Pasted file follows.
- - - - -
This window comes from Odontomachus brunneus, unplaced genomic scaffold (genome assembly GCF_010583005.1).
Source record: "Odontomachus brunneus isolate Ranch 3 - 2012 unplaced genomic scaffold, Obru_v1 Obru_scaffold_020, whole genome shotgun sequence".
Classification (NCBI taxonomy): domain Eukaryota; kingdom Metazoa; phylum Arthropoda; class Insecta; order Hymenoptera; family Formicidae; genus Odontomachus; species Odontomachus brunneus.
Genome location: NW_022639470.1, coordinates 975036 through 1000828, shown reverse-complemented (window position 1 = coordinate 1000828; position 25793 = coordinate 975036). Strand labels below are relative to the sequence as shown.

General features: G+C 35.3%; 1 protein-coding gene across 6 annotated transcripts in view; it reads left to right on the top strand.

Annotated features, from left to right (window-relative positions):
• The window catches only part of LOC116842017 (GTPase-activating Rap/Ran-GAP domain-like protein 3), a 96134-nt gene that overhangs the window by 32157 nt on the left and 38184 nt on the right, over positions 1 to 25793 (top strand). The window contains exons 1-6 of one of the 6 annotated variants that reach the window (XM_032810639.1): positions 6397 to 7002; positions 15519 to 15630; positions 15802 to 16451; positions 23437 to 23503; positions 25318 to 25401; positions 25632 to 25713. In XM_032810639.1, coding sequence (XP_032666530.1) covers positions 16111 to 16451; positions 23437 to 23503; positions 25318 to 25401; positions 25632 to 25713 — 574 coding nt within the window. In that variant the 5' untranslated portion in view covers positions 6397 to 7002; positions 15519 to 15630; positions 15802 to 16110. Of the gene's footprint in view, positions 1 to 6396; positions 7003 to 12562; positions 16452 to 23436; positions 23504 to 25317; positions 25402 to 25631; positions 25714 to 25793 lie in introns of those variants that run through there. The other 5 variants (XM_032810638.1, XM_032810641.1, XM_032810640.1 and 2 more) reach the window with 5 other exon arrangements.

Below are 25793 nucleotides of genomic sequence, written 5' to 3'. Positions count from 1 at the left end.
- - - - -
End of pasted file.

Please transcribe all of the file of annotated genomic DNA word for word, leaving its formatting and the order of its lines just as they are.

This window comes from Odontomachus brunneus, unplaced genomic scaffold (genome assembly GCF_010583005.1).
Source record: "Odontomachus brunneus isolate Ranch 3 - 2012 unplaced genomic scaffold, Obru_v1 Obru_scaffold_020, whole genome shotgun sequence".
Classification (NCBI taxonomy): domain Eukaryota; kingdom Metazoa; phylum Arthropoda; class Insecta; order Hymenoptera; family Formicidae; genus Odontomachus; species Odontomachus brunneus.
Genome location: NW_022639470.1, coordinates 975036 through 1000828, shown reverse-complemented (window position 1 = coordinate 1000828; position 25793 = coordinate 975036). Strand labels below are relative to the sequence as shown.

General features: G+C 35.3%; 1 protein-coding gene across 6 annotated transcripts in view; it reads left to right on the top strand.

Annotated features, from left to right (window-relative positions):
• The window catches only part of LOC116842017 (GTPase-activating Rap/Ran-GAP domain-like protein 3), a 96134-nt gene that overhangs the window by 32157 nt on the left and 38184 nt on the right, over positions 1 to 25793 (top strand). The window contains exons 1-6 of one of the 6 annotated variants that reach the window (XM_032810639.1): positions 6397 to 7002; positions 15519 to 15630; positions 15802 to 16451; positions 23437 to 23503; positions 25318 to 25401; positions 25632 to 25713. In XM_032810639.1, coding sequence (XP_032666530.1) covers positions 16111 to 16451; positions 23437 to 23503; positions 25318 to 25401; positions 25632 to 25713 — 574 coding nt within the window. In that variant the 5' untranslated portion in view covers positions 6397 to 7002; positions 15519 to 15630; positions 15802 to 16110. Of the gene's footprint in view, positions 1 to 6396; positions 7003 to 12562; positions 16452 to 23436; positions 23504 to 25317; positions 25402 to 25631; positions 25714 to 25793 lie in introns of those variants that run through there. The other 5 variants (XM_032810638.1, XM_032810641.1, XM_032810640.1 and 2 more) reach the window with 5 other exon arrangements.

Below are 25793 nucleotides of genomic sequence, written 5' to 3'. Positions count from 1 at the left end.